Days Forty-Five and Forty-Six


It’s been over ninety degrees for three or four days now in Massachusetts. I thought I was being responsible by only running at night, but when I woke up dizzy and nauseous this morning and realized I barely went numero uno yesterday after drinking copious amounts of water, I knew I was dehydrated. Feeling my stomach turn as I walked around Bromley-Heath today for junior youth group just confirmed what I knew. I was hoping to do a longer run tonight, but I will be taking an unplanned break instead with some water and a book:


FYI– If anyone doesn’t already know, the best cure for dehydration is salt-water with lemon. It’s pretty gross but it works every time.

Tomorrow is my first day of my big girl job. Hopefully with some rest and re-hydration, I’ll be good to go for a run after work. Goodnight, everyone.

Day Forty-Three and Forty-Four


I’ve been trying to stay as unplugged as possible recently. I turn on my phone when I need to communicate with someone and I’ve stayed off the computer. I’ve just been running with the dog, enjoying the weather, and generally existing. It seems to have had an effect on my perception. I was with my mom at one point today and I literally asked her if the trees looked greener this year. She informed me that, no, the neighborhood was always this green and the flowers always this bright this time of year. Anyone who knows me has probably noticed I can be a little preoccupied by my phone. But I am not going to let the colors escape me this season. 

It was 93 degrees today, so my running partner was not that thrilled about leaving his $10,000 Persian carpets to sweat on the asphalt:



Last night on our run, the humid night air felt like a soft layer of cotton were pushing through, and today the colors just seemed to jump out at us (actually, Frankie is color blind). Both runs were beautiful. It felt so okay to be alone (plus no one saw me run into that mailbox… it was dark!!). Right now I am having a PJ party with my niece and nepjhew, and I couldn’t ask for a better ending to the day.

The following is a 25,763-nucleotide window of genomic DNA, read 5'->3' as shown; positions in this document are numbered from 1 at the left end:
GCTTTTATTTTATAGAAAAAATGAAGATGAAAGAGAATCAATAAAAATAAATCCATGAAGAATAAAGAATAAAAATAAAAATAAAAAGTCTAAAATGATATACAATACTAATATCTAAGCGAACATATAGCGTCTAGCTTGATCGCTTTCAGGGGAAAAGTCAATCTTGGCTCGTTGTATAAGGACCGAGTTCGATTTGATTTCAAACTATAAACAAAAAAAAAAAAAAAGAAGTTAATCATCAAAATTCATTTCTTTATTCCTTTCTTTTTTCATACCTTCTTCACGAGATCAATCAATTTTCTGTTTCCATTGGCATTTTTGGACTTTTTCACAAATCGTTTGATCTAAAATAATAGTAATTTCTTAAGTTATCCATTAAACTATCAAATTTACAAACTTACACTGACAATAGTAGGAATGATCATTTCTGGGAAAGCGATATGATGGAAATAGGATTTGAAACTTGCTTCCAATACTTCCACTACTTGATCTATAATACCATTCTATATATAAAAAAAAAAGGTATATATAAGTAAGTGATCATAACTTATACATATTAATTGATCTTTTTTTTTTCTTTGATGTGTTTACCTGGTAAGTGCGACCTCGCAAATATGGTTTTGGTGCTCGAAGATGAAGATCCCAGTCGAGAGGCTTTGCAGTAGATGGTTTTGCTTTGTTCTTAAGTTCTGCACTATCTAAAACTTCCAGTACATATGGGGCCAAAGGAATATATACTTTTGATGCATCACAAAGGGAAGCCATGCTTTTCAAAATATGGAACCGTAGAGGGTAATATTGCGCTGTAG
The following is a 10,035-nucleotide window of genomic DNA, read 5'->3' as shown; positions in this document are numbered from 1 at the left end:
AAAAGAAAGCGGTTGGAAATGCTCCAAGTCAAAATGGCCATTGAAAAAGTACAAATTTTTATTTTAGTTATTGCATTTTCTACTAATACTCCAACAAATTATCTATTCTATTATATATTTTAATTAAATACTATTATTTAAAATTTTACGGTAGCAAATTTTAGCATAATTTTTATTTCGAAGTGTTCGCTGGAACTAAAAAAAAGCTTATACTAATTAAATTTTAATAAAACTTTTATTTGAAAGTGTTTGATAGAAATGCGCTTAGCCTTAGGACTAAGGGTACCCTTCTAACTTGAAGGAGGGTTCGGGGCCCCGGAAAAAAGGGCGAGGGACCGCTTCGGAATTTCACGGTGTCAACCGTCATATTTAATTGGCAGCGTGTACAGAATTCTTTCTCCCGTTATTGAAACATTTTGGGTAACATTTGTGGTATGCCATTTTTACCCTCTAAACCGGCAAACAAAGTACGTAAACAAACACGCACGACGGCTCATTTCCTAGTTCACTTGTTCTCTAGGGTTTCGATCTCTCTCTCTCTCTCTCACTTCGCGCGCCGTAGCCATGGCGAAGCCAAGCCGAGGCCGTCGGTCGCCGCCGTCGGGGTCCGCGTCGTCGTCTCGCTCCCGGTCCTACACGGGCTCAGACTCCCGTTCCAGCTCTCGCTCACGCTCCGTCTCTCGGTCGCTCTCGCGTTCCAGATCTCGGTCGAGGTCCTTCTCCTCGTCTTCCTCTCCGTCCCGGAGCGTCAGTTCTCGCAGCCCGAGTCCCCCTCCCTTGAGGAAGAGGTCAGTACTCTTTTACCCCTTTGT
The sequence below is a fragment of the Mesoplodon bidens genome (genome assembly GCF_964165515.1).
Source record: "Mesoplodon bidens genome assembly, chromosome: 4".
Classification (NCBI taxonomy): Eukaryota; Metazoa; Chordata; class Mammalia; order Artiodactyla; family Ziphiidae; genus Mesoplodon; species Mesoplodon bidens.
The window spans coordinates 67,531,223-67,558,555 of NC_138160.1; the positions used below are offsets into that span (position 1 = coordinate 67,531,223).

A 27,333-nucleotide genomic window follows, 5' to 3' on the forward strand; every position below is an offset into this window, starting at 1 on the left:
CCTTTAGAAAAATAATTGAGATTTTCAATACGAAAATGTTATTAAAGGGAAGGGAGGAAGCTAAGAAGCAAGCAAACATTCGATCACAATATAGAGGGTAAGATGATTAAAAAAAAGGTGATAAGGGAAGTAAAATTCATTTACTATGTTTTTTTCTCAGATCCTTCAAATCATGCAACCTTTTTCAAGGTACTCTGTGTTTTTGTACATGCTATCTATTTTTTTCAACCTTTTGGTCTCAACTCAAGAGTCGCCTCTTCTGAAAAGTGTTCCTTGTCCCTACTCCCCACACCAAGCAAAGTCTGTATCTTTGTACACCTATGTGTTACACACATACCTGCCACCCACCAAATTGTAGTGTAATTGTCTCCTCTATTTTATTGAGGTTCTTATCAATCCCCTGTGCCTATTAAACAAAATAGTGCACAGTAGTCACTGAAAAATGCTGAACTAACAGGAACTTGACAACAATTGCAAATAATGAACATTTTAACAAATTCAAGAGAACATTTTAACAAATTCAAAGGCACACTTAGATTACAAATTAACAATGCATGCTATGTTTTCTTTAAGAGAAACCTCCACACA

Keep cool, Massachusetts.

Days Thirty-Three, Four and Five

Questions of Travel

I am in Puerto Rico right now! Every time I take a trip I am reminded of the poem “Questions of Travel” By Elizabeth Bishop. The excitement of preparing for travel or vacation, and after the trip, the memory of the surreal sights and new experiences often overshadow the very real anxiety that can happen to any traveler. I love the repeated phrase in the poem, “Should we have stayed at home?”, and anxious run-on quality of the speaker’s voice.

On my own travels, there have been some anxiety-producing events. My travel companion and I parted ways, I had to find new accommodations on limited funds, my cell phone completely fell apart and no longer works… So either I am lonely in a new place with no money and no way to make phone calls, or I am on an adventure, being creative with my time, and I have no way of being disturbed. Definitely the latter. My dad told me one of the wisest things he has ever said to me. “Sometimes we travel to relax, and sometimes we travel to learn”.

Such amazing people I have met so far. I wish I could tell every story here. Although one thing I do want to mention, ladies, if you are ever travelling alone, check if there is a gay hotel in the area! I accidentally booked a gay hotel on the beach and hanging around the bar/restaurant is super fun because everyone is super friendly and no one is hitting on me!! I love this island so much.

To be so removed from Boston and yet still be within the U.S. makes me realize how big the world is. I heard inklings of some kind of kidnapping situations back home, but I didn’t look into it yet. If I was at home, I would have looked up every detail I could… but the local news isn’t as compelling from out here. I wonder what the perspective of people here was when the bombing happened. One Scottish guy tonight ask me if the manhunt was really as scary as it sounded. I didn’t know what to answer. “I still have a hard time going past the memorial”, was all I responded. I didn’t tell him it all made me want to run.